The Mind-Boggling Statistics of Secret Santa: 20 Individuals, 2.4 Quintillion Potential Outcomes

The office Secret Santa or Kris Kringle can be an awkward social event for many people. It involves employees randomly buying gifts for their colleagues, often resulting in wildly inappropriate presents. The sheer statistical improbability of these gifts being passed around the office is like a Christmas miracle.

To calculate the number of possible pairings of buyers and recipients, you need to consider the permutations of the people involved. For example, in a workplace with four employees, there are 24 possible permutations (4!). As the number of employees increases, the number of permutations becomes mind-bogglingly large.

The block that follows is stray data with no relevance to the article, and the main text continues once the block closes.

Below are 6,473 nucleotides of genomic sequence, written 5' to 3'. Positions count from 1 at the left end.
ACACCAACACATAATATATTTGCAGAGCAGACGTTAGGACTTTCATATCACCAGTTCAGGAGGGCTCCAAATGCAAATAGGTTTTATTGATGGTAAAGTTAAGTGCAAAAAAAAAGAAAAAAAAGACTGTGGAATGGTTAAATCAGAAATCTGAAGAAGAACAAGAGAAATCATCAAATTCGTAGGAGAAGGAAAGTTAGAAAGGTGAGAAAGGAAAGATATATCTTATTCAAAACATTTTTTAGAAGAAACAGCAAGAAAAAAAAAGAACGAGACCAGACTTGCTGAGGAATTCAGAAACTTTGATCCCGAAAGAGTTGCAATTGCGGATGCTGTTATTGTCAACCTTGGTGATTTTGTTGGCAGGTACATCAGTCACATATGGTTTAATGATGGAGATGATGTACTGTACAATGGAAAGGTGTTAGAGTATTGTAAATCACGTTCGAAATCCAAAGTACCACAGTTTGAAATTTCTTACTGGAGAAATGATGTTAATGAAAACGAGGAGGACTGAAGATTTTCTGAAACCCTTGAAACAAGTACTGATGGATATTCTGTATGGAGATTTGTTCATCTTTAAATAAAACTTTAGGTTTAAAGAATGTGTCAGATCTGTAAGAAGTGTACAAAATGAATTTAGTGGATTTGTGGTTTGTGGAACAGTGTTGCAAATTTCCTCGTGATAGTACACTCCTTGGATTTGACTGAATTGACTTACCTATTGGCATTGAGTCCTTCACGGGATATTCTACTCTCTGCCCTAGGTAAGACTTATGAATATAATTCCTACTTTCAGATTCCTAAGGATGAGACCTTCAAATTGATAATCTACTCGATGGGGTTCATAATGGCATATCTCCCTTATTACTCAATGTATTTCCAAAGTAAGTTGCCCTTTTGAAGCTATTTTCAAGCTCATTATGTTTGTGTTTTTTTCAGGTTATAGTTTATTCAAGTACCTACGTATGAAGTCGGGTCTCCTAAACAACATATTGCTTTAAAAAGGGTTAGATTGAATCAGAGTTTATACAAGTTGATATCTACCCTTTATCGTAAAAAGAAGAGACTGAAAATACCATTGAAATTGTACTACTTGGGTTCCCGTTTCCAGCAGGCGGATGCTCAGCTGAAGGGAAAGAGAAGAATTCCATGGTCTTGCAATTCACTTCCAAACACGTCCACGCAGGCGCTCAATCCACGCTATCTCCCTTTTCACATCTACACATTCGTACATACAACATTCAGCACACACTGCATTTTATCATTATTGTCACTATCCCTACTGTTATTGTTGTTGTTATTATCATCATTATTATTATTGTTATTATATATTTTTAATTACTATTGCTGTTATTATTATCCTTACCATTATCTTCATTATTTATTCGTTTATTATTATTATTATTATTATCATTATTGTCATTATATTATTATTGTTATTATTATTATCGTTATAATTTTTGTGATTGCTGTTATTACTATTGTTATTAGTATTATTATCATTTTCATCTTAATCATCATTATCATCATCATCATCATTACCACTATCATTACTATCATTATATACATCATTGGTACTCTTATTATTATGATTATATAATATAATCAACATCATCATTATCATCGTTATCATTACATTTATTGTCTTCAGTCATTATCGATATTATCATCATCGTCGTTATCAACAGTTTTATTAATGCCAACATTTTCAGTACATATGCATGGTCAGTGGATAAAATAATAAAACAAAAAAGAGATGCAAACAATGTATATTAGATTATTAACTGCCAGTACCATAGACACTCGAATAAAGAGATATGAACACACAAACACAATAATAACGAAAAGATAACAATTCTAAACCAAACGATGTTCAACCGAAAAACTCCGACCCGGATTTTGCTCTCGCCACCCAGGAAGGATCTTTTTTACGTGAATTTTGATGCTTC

However, what Secret Santas really want is a derangement, where no one has to buy their own gift. The number of ways employees can be assigned another unique co-worker is called the de Montmort number, which is equal to n!/e (rounded to the nearest whole number). This reduces the number of permutations significantly.

Another interesting feature of Secret Santa is the number of people who will, on average, be assigned their own name in a random draw. Regardless of the number of participants, the expected number of self-matches remains the same – just one person.

If you find yourself participating in a workplace Secret Santa, hope that you receive something useful and not an inappropriate gift. But ideally, it would be best to avoid being dragged into a Secret Santa altogether.